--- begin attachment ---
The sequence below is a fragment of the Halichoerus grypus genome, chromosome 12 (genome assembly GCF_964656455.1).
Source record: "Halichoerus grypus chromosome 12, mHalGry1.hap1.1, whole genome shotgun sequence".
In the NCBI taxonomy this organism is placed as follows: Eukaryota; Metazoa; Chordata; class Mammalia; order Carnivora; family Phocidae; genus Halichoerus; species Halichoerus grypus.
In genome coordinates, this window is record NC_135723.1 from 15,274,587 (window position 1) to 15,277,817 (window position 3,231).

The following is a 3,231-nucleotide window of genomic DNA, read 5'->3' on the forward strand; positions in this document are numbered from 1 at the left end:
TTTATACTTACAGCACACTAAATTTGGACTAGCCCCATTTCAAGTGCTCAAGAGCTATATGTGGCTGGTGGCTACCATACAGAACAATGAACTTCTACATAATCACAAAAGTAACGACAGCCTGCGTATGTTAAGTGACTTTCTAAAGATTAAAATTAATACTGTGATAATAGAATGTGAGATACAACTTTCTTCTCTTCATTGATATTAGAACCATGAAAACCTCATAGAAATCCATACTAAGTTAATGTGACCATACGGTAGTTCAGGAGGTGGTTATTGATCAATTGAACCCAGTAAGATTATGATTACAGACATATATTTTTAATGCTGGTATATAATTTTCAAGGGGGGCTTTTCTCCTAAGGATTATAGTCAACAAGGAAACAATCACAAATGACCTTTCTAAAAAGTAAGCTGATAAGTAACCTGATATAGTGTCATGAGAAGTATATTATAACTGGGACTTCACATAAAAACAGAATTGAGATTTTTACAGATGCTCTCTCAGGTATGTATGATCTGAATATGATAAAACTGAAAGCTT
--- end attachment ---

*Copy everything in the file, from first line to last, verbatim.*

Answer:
The sequence below is a fragment of the Halichoerus grypus genome, chromosome 12 (genome assembly GCF_964656455.1).
Source record: "Halichoerus grypus chromosome 12, mHalGry1.hap1.1, whole genome shotgun sequence".
In the NCBI taxonomy this organism is placed as follows: Eukaryota; Metazoa; Chordata; class Mammalia; order Carnivora; family Phocidae; genus Halichoerus; species Halichoerus grypus.
In genome coordinates, this window is record NC_135723.1 from 15,274,587 (window position 1) to 15,277,817 (window position 3,231).

The following is a 3,231-nucleotide window of genomic DNA, read 5'->3' on the forward strand; positions in this document are numbered from 1 at the left end:
TTTATACTTACAGCACACTAAATTTGGACTAGCCCCATTTCAAGTGCTCAAGAGCTATATGTGGCTGGTGGCTACCATACAGAACAATGAACTTCTACATAATCACAAAAGTAACGACAGCCTGCGTATGTTAAGTGACTTTCTAAAGATTAAAATTAATACTGTGATAATAGAATGTGAGATACAACTTTCTTCTCTTCATTGATATTAGAACCATGAAAACCTCATAGAAATCCATACTAAGTTAATGTGACCATACGGTAGTTCAGGAGGTGGTTATTGATCAATTGAACCCAGTAAGATTATGATTACAGACATATATTTTTAATGCTGGTATATAATTTTCAAGGGGGGCTTTTCTCCTAAGGATTATAGTCAACAAGGAAACAATCACAAATGACCTTTCTAAAAAGTAAGCTGATAAGTAACCTGATATAGTGTCATGAGAAGTATATTATAACTGGGACTTCACATAAAAACAGAATTGAGATTTTTACAGATGCTCTCTCAGGTATGTATGATCTGAATATGATAAAACTGAAAGCTT